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  32. Code-consistent ethics review: defence of a hybrid account.G. Owen Schaefer - 2018 - Journal of Medical Ethics 44 (7):494-495.
    It is generally unquestioned that human subjects research review boards should assess the ethical acceptability of protocols. It says so right on the tin, after all: they are explicitly called research ethics committees in the UK. But it is precisely those sorts of unchallenged assumptions that should, from time to time, be assessed and critiqued, in case they are in fact unfounded. John Stuart Mill's objection to suppressers of dissent is instructive here: “If the opinion is right, they are deprived (...)
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  33.  17
    Zero COVID and health inequities: lessons from Singapore.G. Owen Schaefer - 2022 - Journal of Medical Ethics 48 (3):174-174.
    COVID-19 has stolen millions of lives and devastated livelihoods around the world and led to the exacerbation of existing inequities within and between countries. This part of a tragic pattern in catastrophes, where the most vulnerable populations are typically the ones to bear the greatest burdens. Jecker and Au1 offer a keen observation of how one particular COVID-19 response—Zero COVID—appears particularly problematic from a health equity perspective. Under Zero COVID, countries enact stringent lockdowns and movement restrictions in order to keep (...)
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  34. Toward Realism About Genetic Enhancement.G. Owen Schaefer - 2019 - American Journal of Bioethics 19 (7):28-30.
    Volume 19, Issue 7, July 2019, Page 28-30.
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  35. Being in America: Sixty Years of the Metaphysical Society.Brian G. Henning & David Kovacs (eds.) - 2014 - New York: Editions Rodopi.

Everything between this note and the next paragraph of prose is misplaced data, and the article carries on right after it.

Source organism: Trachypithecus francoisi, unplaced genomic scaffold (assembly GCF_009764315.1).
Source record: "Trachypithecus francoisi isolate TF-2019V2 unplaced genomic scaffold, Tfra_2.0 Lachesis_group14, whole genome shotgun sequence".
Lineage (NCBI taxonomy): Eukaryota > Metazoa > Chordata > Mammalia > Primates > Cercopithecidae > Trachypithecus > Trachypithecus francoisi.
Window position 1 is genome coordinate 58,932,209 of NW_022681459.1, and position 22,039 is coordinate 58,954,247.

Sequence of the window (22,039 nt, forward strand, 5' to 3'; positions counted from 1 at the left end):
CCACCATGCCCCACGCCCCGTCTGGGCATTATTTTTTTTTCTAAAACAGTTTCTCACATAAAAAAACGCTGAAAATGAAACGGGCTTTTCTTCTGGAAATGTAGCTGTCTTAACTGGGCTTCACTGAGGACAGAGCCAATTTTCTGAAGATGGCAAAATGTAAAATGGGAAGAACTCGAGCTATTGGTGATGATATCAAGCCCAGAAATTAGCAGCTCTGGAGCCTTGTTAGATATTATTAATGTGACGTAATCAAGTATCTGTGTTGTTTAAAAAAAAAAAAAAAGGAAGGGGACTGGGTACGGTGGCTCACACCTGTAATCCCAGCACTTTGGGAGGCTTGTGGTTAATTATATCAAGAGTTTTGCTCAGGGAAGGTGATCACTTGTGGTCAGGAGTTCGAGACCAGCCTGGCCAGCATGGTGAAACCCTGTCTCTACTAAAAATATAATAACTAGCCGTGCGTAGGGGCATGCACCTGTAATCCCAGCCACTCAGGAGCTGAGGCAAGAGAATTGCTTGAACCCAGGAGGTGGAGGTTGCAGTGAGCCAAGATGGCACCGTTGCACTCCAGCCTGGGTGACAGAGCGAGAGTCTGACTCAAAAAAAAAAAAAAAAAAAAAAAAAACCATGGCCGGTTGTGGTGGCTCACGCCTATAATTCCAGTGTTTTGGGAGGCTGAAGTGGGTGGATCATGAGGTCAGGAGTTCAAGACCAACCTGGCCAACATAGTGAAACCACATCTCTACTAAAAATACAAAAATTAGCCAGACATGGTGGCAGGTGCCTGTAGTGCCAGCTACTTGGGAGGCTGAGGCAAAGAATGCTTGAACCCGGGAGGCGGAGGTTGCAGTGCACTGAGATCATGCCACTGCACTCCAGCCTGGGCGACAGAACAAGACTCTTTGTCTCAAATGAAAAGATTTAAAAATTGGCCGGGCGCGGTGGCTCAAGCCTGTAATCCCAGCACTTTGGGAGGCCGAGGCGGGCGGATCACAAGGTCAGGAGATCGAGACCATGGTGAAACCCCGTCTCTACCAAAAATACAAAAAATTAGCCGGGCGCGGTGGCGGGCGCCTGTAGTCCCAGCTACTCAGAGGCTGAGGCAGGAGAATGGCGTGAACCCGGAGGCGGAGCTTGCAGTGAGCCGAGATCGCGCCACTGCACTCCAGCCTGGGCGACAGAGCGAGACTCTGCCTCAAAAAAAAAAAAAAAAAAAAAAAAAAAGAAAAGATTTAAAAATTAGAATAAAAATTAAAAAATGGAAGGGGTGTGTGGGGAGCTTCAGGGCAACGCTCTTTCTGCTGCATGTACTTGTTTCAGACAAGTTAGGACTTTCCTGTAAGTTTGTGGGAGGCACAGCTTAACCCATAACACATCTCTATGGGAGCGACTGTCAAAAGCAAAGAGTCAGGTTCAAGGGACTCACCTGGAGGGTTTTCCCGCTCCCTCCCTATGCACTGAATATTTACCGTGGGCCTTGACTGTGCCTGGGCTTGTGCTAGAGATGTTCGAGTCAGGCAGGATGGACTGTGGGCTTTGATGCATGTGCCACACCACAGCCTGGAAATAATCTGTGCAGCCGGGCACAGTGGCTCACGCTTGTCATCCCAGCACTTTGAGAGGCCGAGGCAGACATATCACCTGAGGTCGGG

Since its founding in 1950, the Metaphysical Society of America has remained a pluralistic community dedicated to rigorous philosophical inquiry into the most basic metaphysical questions. At each year’s conference, the presidential address offers original insights into metaphysical questions. Both the insights and the questions are as perennial as they are relevant to contemporary philosophers. This volume collects eighteen of the finest representatives from those presidential addresses, including contributions from George Allan, Richard Bernstein, Norris Clarke, Vincent Colapietro, Frederick Ferré, Jorge (...)
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  36. The need for donor consent in mitochondrial replacement.G. Owen Schaefer - 2018 - Journal of Medical Ethics 44 (12):825-829.
    Mitochondrial replacement therapy requires oocytes of women whose mitochondrial DNA will be transmitted to resultant children. These techniques are scientifically, ethically and socially controversial; it is likely that some women who donate their oocytes for general in vitro fertilisation usage would nevertheless oppose their genetic material being used in MRT. The possibility of oocytes being used in MRT is therefore relevant to oocyte donation and should be included in the consent process when applicable. In present circumstances, specific consent should be (...)
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  37. The Ethics of Producing In Vitro Meat.G. Owen Schaefer & Julian Savulescu - 2014 - Journal of Applied Philosophy 31 (2):188-202.
    The prospect of consumable meat produced in a laboratory setting without the need to raise and slaughter animals is both realistic and exciting. Not only could such in vitro meat become popular due to potential cost savings, but it also avoids many of the ethical and environmental problems with traditional meat productions. However, as with any new technology, in vitro meat is likely to face some detractors. We examine in detail three potential objections: 1) in vitro meat is disrespectful, either (...)
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  38.  23
    What Is the Goal of Moral Engineering?G. Owen Schaefer - 2011 - American Journal of Bioethics Neuroscience 2 (4):10-11.
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  39.  12
    Navigating conflicts of justice in the use of race and ethnicity in precision medicine.G. Owen Schaefer, E. Shyong Tai & Shirley Hsiao‐Li Sun - 2020 - Bioethics 34 (8):849-856.
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  40.  26
    Ethics in the Era of Big Data.G. Owen Schaefer - 2019 - Asian Bioethics Review 11 (2):169-171.
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  41. Margins of Reality: The Role of Consciousness in the Physical World.Robert G. Jahn & Brenda J. Dunne - 1987 - Harcourt Brace Jovanovich.